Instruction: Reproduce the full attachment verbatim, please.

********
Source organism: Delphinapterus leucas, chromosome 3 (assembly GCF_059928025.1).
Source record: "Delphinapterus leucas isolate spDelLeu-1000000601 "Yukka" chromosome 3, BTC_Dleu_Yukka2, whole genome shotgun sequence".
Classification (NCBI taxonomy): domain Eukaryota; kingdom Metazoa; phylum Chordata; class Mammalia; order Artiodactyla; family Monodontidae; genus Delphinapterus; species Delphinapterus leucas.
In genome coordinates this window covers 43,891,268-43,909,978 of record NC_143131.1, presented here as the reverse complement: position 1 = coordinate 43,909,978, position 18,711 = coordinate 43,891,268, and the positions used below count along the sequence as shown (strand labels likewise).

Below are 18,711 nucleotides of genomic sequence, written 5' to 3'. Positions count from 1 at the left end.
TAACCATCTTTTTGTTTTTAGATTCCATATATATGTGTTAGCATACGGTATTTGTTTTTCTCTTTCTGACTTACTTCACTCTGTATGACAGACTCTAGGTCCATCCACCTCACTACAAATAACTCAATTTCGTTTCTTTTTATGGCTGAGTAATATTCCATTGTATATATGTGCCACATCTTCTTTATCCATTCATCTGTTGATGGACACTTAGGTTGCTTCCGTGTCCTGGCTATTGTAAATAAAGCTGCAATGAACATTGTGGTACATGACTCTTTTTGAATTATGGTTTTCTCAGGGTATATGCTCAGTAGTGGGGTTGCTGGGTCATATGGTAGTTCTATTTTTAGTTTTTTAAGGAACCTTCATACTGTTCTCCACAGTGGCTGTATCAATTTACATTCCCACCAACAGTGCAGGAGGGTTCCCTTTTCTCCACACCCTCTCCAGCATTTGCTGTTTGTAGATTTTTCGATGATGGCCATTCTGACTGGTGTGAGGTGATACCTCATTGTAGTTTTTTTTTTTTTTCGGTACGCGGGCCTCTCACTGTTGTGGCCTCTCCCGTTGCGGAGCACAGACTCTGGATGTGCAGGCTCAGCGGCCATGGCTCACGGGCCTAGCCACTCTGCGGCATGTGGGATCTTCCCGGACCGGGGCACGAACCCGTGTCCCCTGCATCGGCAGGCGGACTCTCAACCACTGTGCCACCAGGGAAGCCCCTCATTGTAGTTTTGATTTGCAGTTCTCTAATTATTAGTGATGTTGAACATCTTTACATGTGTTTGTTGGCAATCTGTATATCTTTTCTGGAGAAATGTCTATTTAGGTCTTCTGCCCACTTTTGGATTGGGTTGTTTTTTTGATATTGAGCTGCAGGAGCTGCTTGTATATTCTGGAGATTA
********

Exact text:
Source organism: Delphinapterus leucas, chromosome 3 (assembly GCF_059928025.1).
Source record: "Delphinapterus leucas isolate spDelLeu-1000000601 "Yukka" chromosome 3, BTC_Dleu_Yukka2, whole genome shotgun sequence".
Classification (NCBI taxonomy): domain Eukaryota; kingdom Metazoa; phylum Chordata; class Mammalia; order Artiodactyla; family Monodontidae; genus Delphinapterus; species Delphinapterus leucas.
In genome coordinates this window covers 43,891,268-43,909,978 of record NC_143131.1, presented here as the reverse complement: position 1 = coordinate 43,909,978, position 18,711 = coordinate 43,891,268, and the positions used below count along the sequence as shown (strand labels likewise).

Below are 18,711 nucleotides of genomic sequence, written 5' to 3'. Positions count from 1 at the left end.
TAACCATCTTTTTGTTTTTAGATTCCATATATATGTGTTAGCATACGGTATTTGTTTTTCTCTTTCTGACTTACTTCACTCTGTATGACAGACTCTAGGTCCATCCACCTCACTACAAATAACTCAATTTCGTTTCTTTTTATGGCTGAGTAATATTCCATTGTATATATGTGCCACATCTTCTTTATCCATTCATCTGTTGATGGACACTTAGGTTGCTTCCGTGTCCTGGCTATTGTAAATAAAGCTGCAATGAACATTGTGGTACATGACTCTTTTTGAATTATGGTTTTCTCAGGGTATATGCTCAGTAGTGGGGTTGCTGGGTCATATGGTAGTTCTATTTTTAGTTTTTTAAGGAACCTTCATACTGTTCTCCACAGTGGCTGTATCAATTTACATTCCCACCAACAGTGCAGGAGGGTTCCCTTTTCTCCACACCCTCTCCAGCATTTGCTGTTTGTAGATTTTTCGATGATGGCCATTCTGACTGGTGTGAGGTGATACCTCATTGTAGTTTTTTTTTTTTTTCGGTACGCGGGCCTCTCACTGTTGTGGCCTCTCCCGTTGCGGAGCACAGACTCTGGATGTGCAGGCTCAGCGGCCATGGCTCACGGGCCTAGCCACTCTGCGGCATGTGGGATCTTCCCGGACCGGGGCACGAACCCGTGTCCCCTGCATCGGCAGGCGGACTCTCAACCACTGTGCCACCAGGGAAGCCCCTCATTGTAGTTTTGATTTGCAGTTCTCTAATTATTAGTGATGTTGAACATCTTTACATGTGTTTGTTGGCAATCTGTATATCTTTTCTGGAGAAATGTCTATTTAGGTCTTCTGCCCACTTTTGGATTGGGTTGTTTTTTTGATATTGAGCTGCAGGAGCTGCTTGTATATTCTGGAGATTA